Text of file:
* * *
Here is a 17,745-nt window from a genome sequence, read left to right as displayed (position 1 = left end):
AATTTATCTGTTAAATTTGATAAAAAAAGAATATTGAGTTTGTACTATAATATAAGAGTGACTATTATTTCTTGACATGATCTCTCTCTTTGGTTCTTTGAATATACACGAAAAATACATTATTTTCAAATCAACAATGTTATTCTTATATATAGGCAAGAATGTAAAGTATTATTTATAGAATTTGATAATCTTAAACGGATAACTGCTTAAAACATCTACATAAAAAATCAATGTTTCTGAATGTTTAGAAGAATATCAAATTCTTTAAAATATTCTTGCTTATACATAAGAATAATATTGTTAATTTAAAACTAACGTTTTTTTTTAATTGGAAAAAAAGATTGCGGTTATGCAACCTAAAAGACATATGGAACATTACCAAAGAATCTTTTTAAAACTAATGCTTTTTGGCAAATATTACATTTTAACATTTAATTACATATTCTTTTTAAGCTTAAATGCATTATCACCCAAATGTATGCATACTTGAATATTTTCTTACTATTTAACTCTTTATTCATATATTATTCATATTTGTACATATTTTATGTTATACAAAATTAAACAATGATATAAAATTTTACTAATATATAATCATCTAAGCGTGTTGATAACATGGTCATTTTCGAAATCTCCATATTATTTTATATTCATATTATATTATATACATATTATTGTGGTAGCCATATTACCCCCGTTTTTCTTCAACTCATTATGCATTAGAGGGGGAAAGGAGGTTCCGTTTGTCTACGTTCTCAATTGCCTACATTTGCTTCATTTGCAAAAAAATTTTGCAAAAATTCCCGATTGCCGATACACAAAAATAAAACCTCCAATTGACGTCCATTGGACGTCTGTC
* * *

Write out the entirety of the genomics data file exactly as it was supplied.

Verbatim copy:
Here is a 17,745-nt window from a genome sequence, read left to right as displayed (position 1 = left end):
AATTTATCTGTTAAATTTGATAAAAAAAGAATATTGAGTTTGTACTATAATATAAGAGTGACTATTATTTCTTGACATGATCTCTCTCTTTGGTTCTTTGAATATACACGAAAAATACATTATTTTCAAATCAACAATGTTATTCTTATATATAGGCAAGAATGTAAAGTATTATTTATAGAATTTGATAATCTTAAACGGATAACTGCTTAAAACATCTACATAAAAAATCAATGTTTCTGAATGTTTAGAAGAATATCAAATTCTTTAAAATATTCTTGCTTATACATAAGAATAATATTGTTAATTTAAAACTAACGTTTTTTTTTAATTGGAAAAAAAGATTGCGGTTATGCAACCTAAAAGACATATGGAACATTACCAAAGAATCTTTTTAAAACTAATGCTTTTTGGCAAATATTACATTTTAACATTTAATTACATATTCTTTTTAAGCTTAAATGCATTATCACCCAAATGTATGCATACTTGAATATTTTCTTACTATTTAACTCTTTATTCATATATTATTCATATTTGTACATATTTTATGTTATACAAAATTAAACAATGATATAAAATTTTACTAATATATAATCATCTAAGCGTGTTGATAACATGGTCATTTTCGAAATCTCCATATTATTTTATATTCATATTATATTATATACATATTATTGTGGTAGCCATATTACCCCCGTTTTTCTTCAACTCATTATGCATTAGAGGGGGAAAGGAGGTTCCGTTTGTCTACGTTCTCAATTGCCTACATTTGCTTCATTTGCAAAAAAATTTTGCAAAAATTCCCGATTGCCGATACACAAAAATAAAACCTCCAATTGACGTCCATTGGACGTCTGTC